In this lecture we will first provide an introduction into this vibrant research area. We will then present some recent advances, in particular, concerning optimal combinations of traditional model-based methods with deep learning-based approaches in the sense of true hybrid algorithms. Due to the importance of explainability for reliability, we will also touch upon this area by highlighting an approach which is itself reliable due to its mathematical foundation. Finally, we will discuss fundamental limitations of deep neural networks and related approaches in terms of computability, and how these can be circumvented in the future, which brings us in the world of quantum computing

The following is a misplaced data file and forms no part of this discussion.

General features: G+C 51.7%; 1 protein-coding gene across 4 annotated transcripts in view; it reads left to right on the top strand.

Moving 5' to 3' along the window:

Bio: Gitta Kutyniok currently holds a Bavarian AI Chair for Mathematical Foundations of Artificial Intelligence at the Ludwig-Maximilians Universität München. She received her Diploma in Mathematics and Computer Science as well as her Ph.D. degree from the Universität Paderborn in Germany, and her Habilitation in Mathematics in 2006 at the Justus-Liebig Universität Gießen. From 2001 to 2008 she held visiting positions at several US institutions, including Princeton University, Stanford University, Yale University, Georgia Institute of Technology, and Washington University in St. Louis, and was a Nachdiplomslecturer at ETH Zurich in 2014. In 2008, she became a full professor of mathematics at the Universität Osnabrück, and moved to Berlin three years later, where she held an Einstein Chair in the Institute of Mathematics at the Technische Universität Berlin and a courtesy appointment in the Department of Computer Science and Engineering until 2020. In addition, Gitta Kutyniok holds an Adjunct Professorship in Machine Learning at the University of Tromso since 2019. Gitta Kutyniok has received various awards for her research such as an award from the Universität Paderborn in 2003, the Research Prize of the Justus-Liebig Universität Gießen and a Heisenberg-Fellowship in 2006, and the von Kaven Prize by the DFG in 2007. She was invited as the Noether Lecturer at the ÖMG-DMV Congress in 2013, a plenary lecturer at the 8th European Congress of Mathematics (8ECM) in 2021, the lecturer of the London Mathematical Society (LMS) Invited Lecture Series in 2022, and an invited lecturer at both the International Congress of Mathematicians 2022 (ICM 2022) and the International Congress on Industrial and Applied Mathematics 2023 (ICIAM 2023). Moreover, she became a member of the Berlin-Brandenburg Academy of Sciences and Humanities in 2017, a SIAM Fellow in 2019, and a member of the European Academy of Sciences in 2022. In addition, she was honored by a Francqui Chair of the Belgian Francqui Foundation in 2020. She was Chair of the SIAM Activity Group on Imaging Sciences from 2018-2019 and Vice Chair of the new SIAM Activity Group on Data Science in 2021, and currently serves as Vice President-at-Large of SIAM. She is also the spokesperson of the Research Focus "Next Generation AI" at the Center for Advanced Studies at LMU, and serves as LMU-Director of the Konrad Zuse School of Excellence in Reliable AI. Gitta Kutyniok's research work covers, in particular, the areas of applied and computational harmonic analysis, artificial intelligence, compressed sensing, deep learning, imaging sciences, inverse problems, and applications to life sciences, robotics, and telecommunication.